Classification Order Psittaciformes, Family Psittacidae Scientific Name Eclectus Roratus Other Common Names N/A
Species Description The Eclectus Parrot is unusual in the parrot
family for its marked sexual dimorphism of the colors of the
plumage. The male is mostly bright green with a blue or red tail and
wing feathers; while the female is mostly red with a blue/purple
abdomen. The upper mandible of the adult male is orange at the base
fading to a yellow towards the tip, and the lower mandible is black.
The beak of the adult female is all black. Adults have yellow to
orange irises and juveniles have dark brown to black irises. The
upper mandible of both and male and female juveniles are brown at
the base fading to yellow towards the biting edges and the tip.
The diet of the eclectus in the wild consists of mainly fruits,
unripe nuts, flower and leaf buds, and some seeds. Two favorite
fruits are the pomegranate and the papaya (pawpaw) with seeds. In
captivity, they will eat most fruits including mangos, figs, guavas,
bananas, any melons, stone fruits (peaches etc), grapes, citrus
fruits, pears and apples.
The following ten Eclectus parrot subspecies have been determined:
Grand Eclectus (Eclectus roratus roratus)
Solomon Island Eclectus Parrot (Eclectus roratus solomonensis)
New Guinea Red-sided Eclectus Parrot (Eclectus roratus polychloros)
Australian Eclectus Parrot (Eclectus roratus macgillivrayi)
Vosmaer's Eclectus Parrot (Eclectus roratus vosmaeri)
Aru Island Eclectus Parrot (Eclectus roratus aruensis)
Westerman's Eclectus Parrot (Eclectus roratus westermani)
Sumba Island Eclectus Parrot (Eclectus roratus cornelia)
Tanimba Islands Eclectus Parrot (Eclectus roratus riedeli)
Biak Island Eclectus Parrot (Eclectus roratus biaki)
Habitat In its natural habitat, the Eclectus nests
within hollows in large, emergent rainforest trees.
Distribution The Eclectus Parrot, Eclectus roratus, is a
parrot native to the Solomon Islands, New Guinea, northeastern
Australia and the Maluku Islands (Moluccas).
Captivity Eclectus parrots are one of the more popular
birds kept in captivity, as either parent or hand reared. Unlike
many other species of parrot they are relatively easy to breed yet
difficult to hand feed. Nonetheless the frustration of hand rearing
an eclectus parrot can easily be outweighed by their character and
companionship if imprinted properly. For Eclectus in captivity, they
require vegetables high in beta-carotene, such as lightly cooked
sweet potato, fresh broccoli clumps, and fresh corn on the cob.
Fresh greens such as endive or commercial dandelion are a very
important in providing calcium and other nutrients. These birds
should not be fed avocado, chocolate, or high fat junk foods such as
French fries and commercially processed human foods such as pizza.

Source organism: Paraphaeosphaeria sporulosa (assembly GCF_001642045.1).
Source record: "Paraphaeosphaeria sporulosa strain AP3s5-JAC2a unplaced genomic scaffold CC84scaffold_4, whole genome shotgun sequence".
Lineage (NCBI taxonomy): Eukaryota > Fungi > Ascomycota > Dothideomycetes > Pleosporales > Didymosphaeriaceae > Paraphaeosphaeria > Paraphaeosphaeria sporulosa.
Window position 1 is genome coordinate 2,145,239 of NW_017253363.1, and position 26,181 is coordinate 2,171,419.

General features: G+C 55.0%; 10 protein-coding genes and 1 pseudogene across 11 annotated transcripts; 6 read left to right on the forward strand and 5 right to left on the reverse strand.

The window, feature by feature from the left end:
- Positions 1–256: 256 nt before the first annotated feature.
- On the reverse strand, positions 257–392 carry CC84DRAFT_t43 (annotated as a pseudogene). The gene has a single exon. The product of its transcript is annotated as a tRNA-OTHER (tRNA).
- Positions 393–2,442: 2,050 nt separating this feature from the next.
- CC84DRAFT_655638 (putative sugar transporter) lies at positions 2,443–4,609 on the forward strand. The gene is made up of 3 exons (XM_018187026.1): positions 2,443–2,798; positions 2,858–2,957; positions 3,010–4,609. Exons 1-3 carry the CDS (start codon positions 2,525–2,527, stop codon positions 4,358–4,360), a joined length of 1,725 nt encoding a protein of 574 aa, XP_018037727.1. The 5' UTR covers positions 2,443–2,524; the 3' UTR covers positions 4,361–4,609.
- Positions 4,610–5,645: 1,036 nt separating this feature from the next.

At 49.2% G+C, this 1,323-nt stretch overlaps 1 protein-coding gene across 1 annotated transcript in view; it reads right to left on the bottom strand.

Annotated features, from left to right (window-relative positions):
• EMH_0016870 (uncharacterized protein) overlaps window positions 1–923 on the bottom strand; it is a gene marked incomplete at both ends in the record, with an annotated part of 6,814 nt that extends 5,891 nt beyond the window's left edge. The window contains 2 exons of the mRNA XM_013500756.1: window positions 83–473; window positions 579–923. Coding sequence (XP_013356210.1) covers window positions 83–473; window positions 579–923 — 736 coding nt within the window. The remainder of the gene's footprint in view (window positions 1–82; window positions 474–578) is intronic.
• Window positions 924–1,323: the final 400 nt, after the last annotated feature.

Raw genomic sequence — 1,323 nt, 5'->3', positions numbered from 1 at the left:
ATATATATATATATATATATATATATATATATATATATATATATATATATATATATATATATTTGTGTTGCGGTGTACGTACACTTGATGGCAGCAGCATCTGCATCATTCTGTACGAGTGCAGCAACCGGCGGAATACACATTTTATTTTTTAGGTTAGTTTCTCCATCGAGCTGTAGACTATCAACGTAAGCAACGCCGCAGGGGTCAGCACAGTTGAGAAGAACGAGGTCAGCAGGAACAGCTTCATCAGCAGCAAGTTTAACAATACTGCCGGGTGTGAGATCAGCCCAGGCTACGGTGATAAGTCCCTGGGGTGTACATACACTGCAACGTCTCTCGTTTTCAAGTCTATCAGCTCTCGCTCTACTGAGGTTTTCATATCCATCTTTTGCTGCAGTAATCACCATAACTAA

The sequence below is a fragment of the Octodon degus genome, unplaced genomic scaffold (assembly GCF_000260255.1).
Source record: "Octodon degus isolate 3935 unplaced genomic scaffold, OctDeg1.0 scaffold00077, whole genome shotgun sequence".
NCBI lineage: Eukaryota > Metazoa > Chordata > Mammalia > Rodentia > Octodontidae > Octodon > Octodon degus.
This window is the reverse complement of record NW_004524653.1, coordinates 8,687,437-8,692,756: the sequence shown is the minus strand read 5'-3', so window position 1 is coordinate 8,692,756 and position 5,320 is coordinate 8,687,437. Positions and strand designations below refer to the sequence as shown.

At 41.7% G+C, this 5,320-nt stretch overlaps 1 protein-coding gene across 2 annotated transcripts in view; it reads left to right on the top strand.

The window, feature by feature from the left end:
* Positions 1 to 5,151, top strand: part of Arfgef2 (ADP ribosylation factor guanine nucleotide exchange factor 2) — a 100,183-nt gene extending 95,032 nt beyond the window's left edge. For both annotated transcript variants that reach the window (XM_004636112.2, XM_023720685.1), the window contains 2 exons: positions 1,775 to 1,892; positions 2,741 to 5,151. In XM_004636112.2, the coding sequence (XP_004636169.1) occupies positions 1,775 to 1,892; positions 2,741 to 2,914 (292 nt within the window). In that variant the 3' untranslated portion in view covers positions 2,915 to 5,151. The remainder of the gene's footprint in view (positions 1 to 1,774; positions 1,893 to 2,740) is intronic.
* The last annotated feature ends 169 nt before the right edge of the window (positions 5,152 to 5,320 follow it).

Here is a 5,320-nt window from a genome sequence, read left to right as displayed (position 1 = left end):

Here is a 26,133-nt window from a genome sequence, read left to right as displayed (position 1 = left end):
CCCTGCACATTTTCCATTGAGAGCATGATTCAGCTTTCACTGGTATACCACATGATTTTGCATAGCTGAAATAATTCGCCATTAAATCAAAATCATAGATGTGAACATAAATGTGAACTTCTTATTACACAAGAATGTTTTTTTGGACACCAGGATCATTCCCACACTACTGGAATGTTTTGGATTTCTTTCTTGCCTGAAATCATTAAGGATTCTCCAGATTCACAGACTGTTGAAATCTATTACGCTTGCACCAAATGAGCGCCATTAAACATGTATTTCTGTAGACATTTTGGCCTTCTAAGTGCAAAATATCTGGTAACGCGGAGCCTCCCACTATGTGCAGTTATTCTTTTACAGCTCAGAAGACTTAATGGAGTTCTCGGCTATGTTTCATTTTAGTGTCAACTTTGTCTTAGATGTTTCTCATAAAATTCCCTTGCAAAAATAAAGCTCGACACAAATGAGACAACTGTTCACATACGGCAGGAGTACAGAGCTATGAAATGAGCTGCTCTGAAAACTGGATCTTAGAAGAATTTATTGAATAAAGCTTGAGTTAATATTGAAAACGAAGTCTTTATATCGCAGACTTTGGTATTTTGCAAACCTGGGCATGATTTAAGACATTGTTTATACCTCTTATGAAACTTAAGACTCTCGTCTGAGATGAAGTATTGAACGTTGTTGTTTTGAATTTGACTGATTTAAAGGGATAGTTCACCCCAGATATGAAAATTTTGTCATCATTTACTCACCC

Parrots are unable to digest the lactose in milk. Spray millet is
one of the seed items they enjoy. A variety of soaked and cooked
beans and legumes, along with brown rice, provided in limited
amounts help provide protein to the Eclectus diet. Nuts and seeds
provide vitamin E, but should be limited in order to avoid too much
fat in the diet, as Eclectus parrots can become obese.
One must avoid feeding an Eclectus fortified foods such as pellets,
breads, pastas, etc. The Eclectus is sensitive to food additives,
food coloring agents and man-made vitamins. Feeding commercial
fortified products can lead to muscle spasms known as toe-tapping
and wing flipping, as well as allergic reactions including severe
itchiness leading to feather and skin damage.
Summary Parrots, also known as psittacines, are birds
of the roughly 372 species in 86 genera that make up the order
Psittaciformes, found in most warm and tropical regions. The order
is subdivded in three families: the Psittacidae (true parrots), the
Cacatuidae (cockatoos) and the Nestoridae. Parrots have a
pan-tropical distribution with several species inhabiting the
temperate Southern Hemisphere as well. The greatest diversity of
parrots is found in South America and Australia.
Characteristic features of parrots include a strong curved
bill, an upright stance, strong legs, and clawed zygodactyl feet.
Most parrots are predominantly green, with other bright colors, and
some species are multi-colored. Cockatoo species range from mostly
white to mostly black, and have a mobile crest of feathers on the
top of their heads. Most parrots are monomorphic or minimally
sexually dimorphic. Extant species range in size from the Buff-faced
Pygmy-parrot, at under 10 g (0.35 oz.) in weight and 8 cm (3.2
inches) in length, to the Hyacinth Macaw, at 1.0 meter (3.3 feet) in
length, and the Kakapo, at 4.0 kg (8.8 lbs) in weight. They are the
most variably sized bird order in terms of length.
most important components of most parrots' diets are seeds, nuts,
fruit, buds and other plant material, and a few species also eat
insects and small animals, and the lories and lorikeets are
specialised to feed on nectar from flowers, and soft fruits. Almost
all parrots nest in tree holes (or nestboxes in captivity), and lay
white eggs from which emerge altricial (helpless) young.
Parrots, along with crows, jays and magpies, are some of the most
intelligent birds, and the ability of some parrot species to imitate
human voices enhances their popularity as pets. Trapping of wild
parrots for the pet trade, as well as other hunting, habitat loss
and competition from invasive species, have diminished wild
populations, and parrots have been subjected to more exploitation
than any other group of birds. Recent conservation measures to
conserve the habitats of some of the high-profile charismatic parrot
species has also protected many of the less charismatic species
living in the ecosystem.